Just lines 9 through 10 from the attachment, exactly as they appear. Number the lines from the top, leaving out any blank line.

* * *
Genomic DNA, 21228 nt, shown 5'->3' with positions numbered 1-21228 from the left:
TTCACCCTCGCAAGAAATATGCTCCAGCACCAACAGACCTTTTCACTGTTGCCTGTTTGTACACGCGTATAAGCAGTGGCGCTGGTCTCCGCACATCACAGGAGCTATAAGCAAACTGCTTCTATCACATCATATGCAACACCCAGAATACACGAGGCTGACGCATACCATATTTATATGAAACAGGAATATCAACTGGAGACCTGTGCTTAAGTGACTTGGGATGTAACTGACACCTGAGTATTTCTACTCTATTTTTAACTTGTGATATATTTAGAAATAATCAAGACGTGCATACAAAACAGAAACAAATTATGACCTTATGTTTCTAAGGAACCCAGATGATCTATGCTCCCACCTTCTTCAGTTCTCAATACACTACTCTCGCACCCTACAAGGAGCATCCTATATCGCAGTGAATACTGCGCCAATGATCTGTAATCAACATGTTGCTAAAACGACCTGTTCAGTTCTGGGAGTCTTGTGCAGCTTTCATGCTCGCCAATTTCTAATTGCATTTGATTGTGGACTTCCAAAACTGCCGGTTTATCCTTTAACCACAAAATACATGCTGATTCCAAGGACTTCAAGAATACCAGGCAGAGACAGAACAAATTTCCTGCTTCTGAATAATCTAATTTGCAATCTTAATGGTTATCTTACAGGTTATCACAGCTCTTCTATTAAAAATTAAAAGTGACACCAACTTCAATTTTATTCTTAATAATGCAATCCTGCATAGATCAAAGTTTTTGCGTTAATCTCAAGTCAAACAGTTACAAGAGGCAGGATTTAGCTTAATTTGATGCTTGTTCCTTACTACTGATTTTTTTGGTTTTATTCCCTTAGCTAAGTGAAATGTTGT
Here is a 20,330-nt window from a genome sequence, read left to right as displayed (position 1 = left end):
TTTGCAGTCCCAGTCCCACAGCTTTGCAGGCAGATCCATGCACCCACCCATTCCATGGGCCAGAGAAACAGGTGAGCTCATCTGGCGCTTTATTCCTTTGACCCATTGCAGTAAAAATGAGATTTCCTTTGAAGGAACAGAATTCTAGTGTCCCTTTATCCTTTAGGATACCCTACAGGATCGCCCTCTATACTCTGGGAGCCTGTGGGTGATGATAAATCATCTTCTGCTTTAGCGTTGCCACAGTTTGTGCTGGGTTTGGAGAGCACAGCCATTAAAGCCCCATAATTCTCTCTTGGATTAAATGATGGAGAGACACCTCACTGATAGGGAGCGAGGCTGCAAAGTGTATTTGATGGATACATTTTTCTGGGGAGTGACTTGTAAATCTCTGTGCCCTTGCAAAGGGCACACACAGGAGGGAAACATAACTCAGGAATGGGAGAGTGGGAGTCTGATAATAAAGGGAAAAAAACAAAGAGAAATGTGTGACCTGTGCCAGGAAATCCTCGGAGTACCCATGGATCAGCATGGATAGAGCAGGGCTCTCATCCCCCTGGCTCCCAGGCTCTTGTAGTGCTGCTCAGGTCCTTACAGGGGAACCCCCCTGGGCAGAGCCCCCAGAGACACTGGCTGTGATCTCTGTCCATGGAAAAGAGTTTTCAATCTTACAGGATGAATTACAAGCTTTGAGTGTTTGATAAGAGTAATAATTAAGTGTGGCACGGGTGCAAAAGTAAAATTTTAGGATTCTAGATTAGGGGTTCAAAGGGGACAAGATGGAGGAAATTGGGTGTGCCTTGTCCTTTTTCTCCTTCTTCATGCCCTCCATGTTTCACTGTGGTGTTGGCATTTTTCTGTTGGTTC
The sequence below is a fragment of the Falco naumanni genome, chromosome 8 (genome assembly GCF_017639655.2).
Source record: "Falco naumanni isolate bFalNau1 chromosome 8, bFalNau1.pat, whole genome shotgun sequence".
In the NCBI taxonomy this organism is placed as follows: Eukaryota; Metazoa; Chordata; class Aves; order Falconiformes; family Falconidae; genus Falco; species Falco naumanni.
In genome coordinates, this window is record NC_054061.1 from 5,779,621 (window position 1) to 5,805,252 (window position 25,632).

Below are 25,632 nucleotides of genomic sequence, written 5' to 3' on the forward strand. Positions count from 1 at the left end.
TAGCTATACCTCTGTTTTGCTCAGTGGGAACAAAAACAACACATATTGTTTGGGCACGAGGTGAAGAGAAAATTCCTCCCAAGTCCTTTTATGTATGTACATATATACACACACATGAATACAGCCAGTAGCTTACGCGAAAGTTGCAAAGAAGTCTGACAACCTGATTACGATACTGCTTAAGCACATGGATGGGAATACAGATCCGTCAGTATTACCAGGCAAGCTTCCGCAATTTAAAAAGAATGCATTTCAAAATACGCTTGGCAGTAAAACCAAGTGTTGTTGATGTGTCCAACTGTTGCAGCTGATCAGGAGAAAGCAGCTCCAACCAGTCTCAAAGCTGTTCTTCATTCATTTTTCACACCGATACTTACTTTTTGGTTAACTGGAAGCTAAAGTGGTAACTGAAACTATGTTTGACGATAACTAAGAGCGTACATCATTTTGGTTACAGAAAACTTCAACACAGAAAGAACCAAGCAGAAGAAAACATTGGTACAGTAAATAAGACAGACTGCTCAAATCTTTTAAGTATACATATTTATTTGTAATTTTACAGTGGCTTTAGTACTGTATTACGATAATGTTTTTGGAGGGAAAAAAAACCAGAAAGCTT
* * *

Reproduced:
Below are 25,632 nucleotides of genomic sequence, written 5' to 3' on the forward strand. Positions count from 1 at the left end.
TAGCTATACCTCTGTTTTGCTCAGTGGGAACAAAAACAACACATATTGTTTGGGCACGAGGTGAAGAGAAAATTCCTCCCAAGTCCTTTTATGTATGTACATATATACACACACATGAATACAGCCAGTAGCTTACGCGAAAGTTGCAAAGAAGTCTGACAACCTGATTACGATACTGCTTAAGCACATGGATGGGAATACAGATCCGTCAGTATTACCAGGCAAGCTTCCGCAATTTAAAAAGAATGCATTTCAAAATACGCTTGGCAGTAAAACCAAGTGTTGTTGATGTGTCCAACTGTTGCAGCTGATCAGGAGAAAGCAGCTCCAACCAGTCTCAAAGCTGTTCTTCATTCATTTTTCACACCGATACTTACTTTTTGGTTAACTGGAAGCTAAAGTGGTAACTGAAACTATGTTTGACGATAACTAAGAGCGTACATCATTTTGGTTACAGAAAACTTCAACACAGAAAGAACCAAGCAGAAGAAAACATTGGTACAGTAAATAAGACAGACTGCTCAAATCTTTTAAGTATACATATTTATTTGTAATTTTACAGTGGCTTTAGTACTGTATTACGATAATGTTTTTGGAGGGAAAAAAAACCAGAAAGCTT